Dr. Jeanne Barsanti ’74 will be recognized with the Daniel Elmer Salmon Award for Distinguished Alumni Service, given annually by the Alumni Association of the College of Veterinary Medicine at Cornell University. To be presented at the New York State Veterinary Conference, in September 2012, the award recognizes and honors Cornell University College of Veterinary Medicine graduates who have distinguished themselves in service to the profession, their communities, or to the College.
The award is named in honor of Cornell's first DVM graduate, who is remembered for his pioneering work in controlling contagious animal diseases in the early 20th century. D.E. Salmon was one of Dr. James Law's first students when Cornell University opened its doors in 1868. He received the Bachelor of Veterinary Science degree from Cornell in 1872, and he was awarded the Doctor of Veterinary Medicine degree in 1876, the first DVM degree to be awarded in the United States of America. Dr. Salmon’s contributions to veterinary medicine and human medicine were numerous and significant, including private practice, government service, foreign service, food inspection, and leadership in identifying significant bacterial diseases, including salmonella.
During her 30-year career as a professor, clinician, and scientist, Dr. Barsanti saw many changes in the profession, recalling in particular, early approaches to teaching that incorporated a lot of paper and 2 by 2 slides. As one of the advocates for shelving these approaches, she gained a reputation as a leader in the movement to bring technology into the classroom.
“Dr. Barsanti developed innovative web-based learning modules before the turn of the century,” said Dr. Sheila Allen ’81 in her nomination of Dr. Barsanti for the award. “These materials were ahead of their time, and many are still in use today.”
In recognition of her contributions to the classroom, Dr. Barsanti has received 14 teaching awards, including the University of Georgia College of Veterinary Medicine’s highest teaching honor twice and her university’s two highest teaching awards. As department head, she played a key role in establishing and maintaining a culture of teaching excellence in her department and college, serving on 15 college, 9 university, and 3 national committees related to teaching.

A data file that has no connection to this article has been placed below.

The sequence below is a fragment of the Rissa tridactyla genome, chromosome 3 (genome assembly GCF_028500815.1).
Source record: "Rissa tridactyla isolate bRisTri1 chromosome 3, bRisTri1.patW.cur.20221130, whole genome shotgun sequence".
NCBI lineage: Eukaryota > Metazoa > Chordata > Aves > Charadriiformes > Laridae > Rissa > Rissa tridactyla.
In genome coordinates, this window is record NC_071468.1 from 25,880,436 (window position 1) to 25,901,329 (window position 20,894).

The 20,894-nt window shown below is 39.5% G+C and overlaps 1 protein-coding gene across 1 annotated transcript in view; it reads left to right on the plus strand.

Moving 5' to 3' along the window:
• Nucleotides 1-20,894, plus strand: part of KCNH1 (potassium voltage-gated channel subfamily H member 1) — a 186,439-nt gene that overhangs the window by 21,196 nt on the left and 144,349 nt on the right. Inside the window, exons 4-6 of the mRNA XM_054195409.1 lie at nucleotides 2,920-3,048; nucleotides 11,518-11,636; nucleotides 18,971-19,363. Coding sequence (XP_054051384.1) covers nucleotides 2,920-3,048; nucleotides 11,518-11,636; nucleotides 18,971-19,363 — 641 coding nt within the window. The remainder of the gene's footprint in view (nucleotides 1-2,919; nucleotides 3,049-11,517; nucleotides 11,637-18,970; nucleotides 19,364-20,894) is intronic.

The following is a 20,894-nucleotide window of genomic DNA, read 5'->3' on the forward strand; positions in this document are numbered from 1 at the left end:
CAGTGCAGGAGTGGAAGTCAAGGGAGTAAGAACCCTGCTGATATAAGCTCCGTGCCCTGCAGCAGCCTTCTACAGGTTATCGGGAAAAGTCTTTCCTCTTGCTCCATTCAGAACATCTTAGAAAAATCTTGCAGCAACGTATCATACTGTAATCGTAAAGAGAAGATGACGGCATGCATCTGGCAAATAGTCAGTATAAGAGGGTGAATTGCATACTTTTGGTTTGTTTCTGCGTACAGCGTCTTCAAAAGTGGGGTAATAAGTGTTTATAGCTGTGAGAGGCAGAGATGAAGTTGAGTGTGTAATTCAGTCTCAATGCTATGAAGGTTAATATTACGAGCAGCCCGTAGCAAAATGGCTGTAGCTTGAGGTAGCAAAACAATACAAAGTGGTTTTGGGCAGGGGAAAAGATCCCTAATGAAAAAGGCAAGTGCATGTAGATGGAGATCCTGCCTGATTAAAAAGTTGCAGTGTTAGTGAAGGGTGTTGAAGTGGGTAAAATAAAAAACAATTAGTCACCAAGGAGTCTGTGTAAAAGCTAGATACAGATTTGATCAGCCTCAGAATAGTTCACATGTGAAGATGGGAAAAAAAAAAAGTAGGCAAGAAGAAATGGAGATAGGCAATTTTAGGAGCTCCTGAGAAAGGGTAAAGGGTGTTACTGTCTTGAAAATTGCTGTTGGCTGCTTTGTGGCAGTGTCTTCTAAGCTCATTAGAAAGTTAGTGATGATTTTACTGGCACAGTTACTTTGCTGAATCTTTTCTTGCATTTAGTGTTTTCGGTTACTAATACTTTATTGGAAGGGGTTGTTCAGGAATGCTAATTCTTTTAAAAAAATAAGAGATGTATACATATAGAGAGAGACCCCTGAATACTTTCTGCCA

“Largely as a result of her efforts, the department of small animal medicine and surgery is recognized internationally for its teaching excellence,” said Dr. Allen. “In the classroom, she was known as an exceptional, innovative, and demanding teacher.”
Dr. Barsanti, who is also known internationally for her expertise in urologic disorders, was drawn to academia, because of the variety it offers. And, like with teaching, she also saw changes in the clinics.
“When I started at the University of Georgia, there were few specialties,” recalled Dr. Barsanti, who completed a residency in internal medicine in the late 1970s. “We taught in all areas of medicine and we treated everything that came through our doors – from dermatology and cardiology to oncology and neurology.”
Once again, though, Dr. Barsanti helped to facilitate this change, holding various leadership positions with the American College of Veterinary Internal Medicine (ACVIM) and playing a major role in the creation of the generalist and specialist tracks within the ACVIM Forum program, which, Dr. Allen said, “helped shape the cutting-edge continuing education the ACVIM Forum is known for today.”
One of the biggest changes Dr. Barsanti has witnessed is a change in attitude. Nearly 40 years ago, when she was considering career options, she was originally told that applications from women to Cornell’s veterinary college were not encouraged. Noting that she was not told they weren’t accepted , she persisted, eventually receiving an application and interview, and convincing Cornell to accept her.
“I knew that Ezra Cornell believed in educating women,” said Dr. Barsanti, who picked veterinary medicine because of a television advertisement that said good veterinarians like science, medicine, and animals. “He wanted his daughters to receive an education. Historically, Cornell had taken women, I knew not many, but they couldn’t discourage me, and I am happy to say my career was all that I had hoped it would be.”
Dr. Barsarnti is now an emeritus professor at University of Georgia’s College of Veterinary Medicine. She earned her veterinary degree from Cornell, completed an internship at Auburn University, and finished her residency at the University of Georgia, where she was hired as a faculty member and rose through the ranks to serve as Small Animal Medicine and Surgery Department Head from 1999-2004, before retiring at the end of 2004.